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Playwright Explores Identity Through Family
Friday, April 04 2014
 
Written by Jamie Keith,
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playwright explores identity through family.jpg“In a World Created by a Drunken God” made its United States premiere at Mixed Blood Theater's “Seconds: A Festival of Readings” on March 15 and 16. The play, written by Canadian playwright, novelist and filmmaker Drew Hayden Taylor, was nominated for the Governor General's Award and was produced in Canada four times since it was published in 2004.

“This particular story is a 'what if' in my life,” Taylor said. “I grew up on a reserve with my mother's family – I'm half Ojibwe. My white half took off before I was born – I never knew him. So one day, I thought wouldn't it be interesting, wouldn't it be bizarre, if there was a knock at my door and it was a family member from my father's family that I never knew existed or cared about telling me that our father is dying from chronic renal failure and needs a kidney?”

“In a World Created by a Drunken God” was directed by Bill Partlan and starred Jake Waid as Ojibwe character Jason Pierce and Skyler Nowinski as his white half-brother Harry Dieter. Over the course of the play, Jason grapples with the dilemma of whether or not he will give his absent father one of his kidneys. As Harry tries to convince Jason to give their father the transplant, the two men share stories about their lives. The play touches on themes of identity, biology and the complexity of family relationships.

“It's basically a discussion about – what are the obligations, if you are in such a situation?” Taylor said. “Do those few strands of DNA make you responsible for his life? Or does the fact that he's a complete stranger for all intents and purposes mean you have no obligations? It deals with the moral implications of that.”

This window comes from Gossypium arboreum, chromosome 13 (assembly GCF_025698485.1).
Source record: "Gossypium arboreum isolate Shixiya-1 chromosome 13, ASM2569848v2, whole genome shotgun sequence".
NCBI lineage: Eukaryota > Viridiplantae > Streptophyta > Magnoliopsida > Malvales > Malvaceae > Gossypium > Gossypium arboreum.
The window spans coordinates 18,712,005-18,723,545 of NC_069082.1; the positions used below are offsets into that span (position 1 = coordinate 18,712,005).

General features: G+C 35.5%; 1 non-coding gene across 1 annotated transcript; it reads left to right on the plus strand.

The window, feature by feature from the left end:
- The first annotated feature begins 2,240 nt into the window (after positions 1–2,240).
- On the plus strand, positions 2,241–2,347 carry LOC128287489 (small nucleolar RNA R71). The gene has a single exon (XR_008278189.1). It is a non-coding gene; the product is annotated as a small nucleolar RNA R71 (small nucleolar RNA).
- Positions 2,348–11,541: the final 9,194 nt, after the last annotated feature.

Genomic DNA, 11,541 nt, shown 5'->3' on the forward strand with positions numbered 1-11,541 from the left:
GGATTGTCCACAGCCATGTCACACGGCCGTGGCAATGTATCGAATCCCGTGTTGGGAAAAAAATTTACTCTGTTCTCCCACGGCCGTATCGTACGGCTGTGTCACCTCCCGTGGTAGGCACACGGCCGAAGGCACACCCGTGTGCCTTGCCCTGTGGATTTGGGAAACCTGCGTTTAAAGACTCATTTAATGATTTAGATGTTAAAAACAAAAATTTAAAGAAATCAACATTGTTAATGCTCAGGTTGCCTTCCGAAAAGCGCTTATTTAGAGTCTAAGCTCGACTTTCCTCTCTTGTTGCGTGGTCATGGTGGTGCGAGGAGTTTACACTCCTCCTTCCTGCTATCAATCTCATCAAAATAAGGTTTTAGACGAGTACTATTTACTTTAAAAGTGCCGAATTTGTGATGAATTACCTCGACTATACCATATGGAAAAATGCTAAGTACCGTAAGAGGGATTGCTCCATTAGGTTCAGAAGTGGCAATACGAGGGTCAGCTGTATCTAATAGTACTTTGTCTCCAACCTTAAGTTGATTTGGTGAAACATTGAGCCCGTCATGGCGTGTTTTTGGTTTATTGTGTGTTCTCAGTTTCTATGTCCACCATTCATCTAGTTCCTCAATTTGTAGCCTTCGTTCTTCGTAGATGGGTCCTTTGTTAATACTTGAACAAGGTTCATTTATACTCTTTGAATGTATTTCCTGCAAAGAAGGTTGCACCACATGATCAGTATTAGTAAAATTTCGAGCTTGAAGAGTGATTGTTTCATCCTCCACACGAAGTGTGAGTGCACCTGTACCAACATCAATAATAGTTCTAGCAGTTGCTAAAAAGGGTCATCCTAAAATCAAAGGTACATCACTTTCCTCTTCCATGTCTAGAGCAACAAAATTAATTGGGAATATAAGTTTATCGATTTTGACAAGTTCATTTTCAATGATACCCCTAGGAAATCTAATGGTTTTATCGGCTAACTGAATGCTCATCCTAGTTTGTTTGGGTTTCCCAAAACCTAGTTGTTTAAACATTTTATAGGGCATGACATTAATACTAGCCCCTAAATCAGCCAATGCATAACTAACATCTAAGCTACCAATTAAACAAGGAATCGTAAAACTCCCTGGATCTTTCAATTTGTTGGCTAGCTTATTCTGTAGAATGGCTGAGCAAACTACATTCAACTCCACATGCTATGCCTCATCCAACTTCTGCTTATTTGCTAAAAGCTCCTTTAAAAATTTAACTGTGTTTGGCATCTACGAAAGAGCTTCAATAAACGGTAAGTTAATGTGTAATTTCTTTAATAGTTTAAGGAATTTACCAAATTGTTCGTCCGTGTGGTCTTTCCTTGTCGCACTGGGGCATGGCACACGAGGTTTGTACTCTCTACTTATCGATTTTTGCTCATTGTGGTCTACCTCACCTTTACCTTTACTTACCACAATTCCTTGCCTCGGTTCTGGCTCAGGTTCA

As part of the festival, In a World Created by a Drunken God was put on after only six days of rehearsal with minimal, set, costume, and lighting design.

“What we're doing now is what I refer to as a showcase production or a workshop,” the playwright said. “It's just bare bones production, basically an opportunity for people to see what it looks like on its feet.”

“Seconds: A Festival of Play Readings” features plays that have been produced at least once before. In addition to “In a World Created by a Drunken God,” the festival showcased the musical “Cloudlands” by Octavio Solis and Adam Gwon, “Sheddin'” by Thomas W. Jones, II and “The Sun Serpent” by Jose Cruz Gonzalez. The festival aims to introduce these plays to a broader audience, including artistic directors who may want to make them into full-scale productions in the future.

According to a statement by Mixed Blood Theater's artistic director Jack Reuler, “so often that world premiere that wasn't quite done ends the play's life after its initial run despite authors who believe that the best is yet to come. Seconds is our response to that conundrum: allowing these plays that have had that lone … production to get that further development, be seen by audiences and artistic leaders, and get the chance to be tomorrow's classic.”

Taylor is interested in sharing his work with American audiences to highlight the success Native theater has experienced in Canada.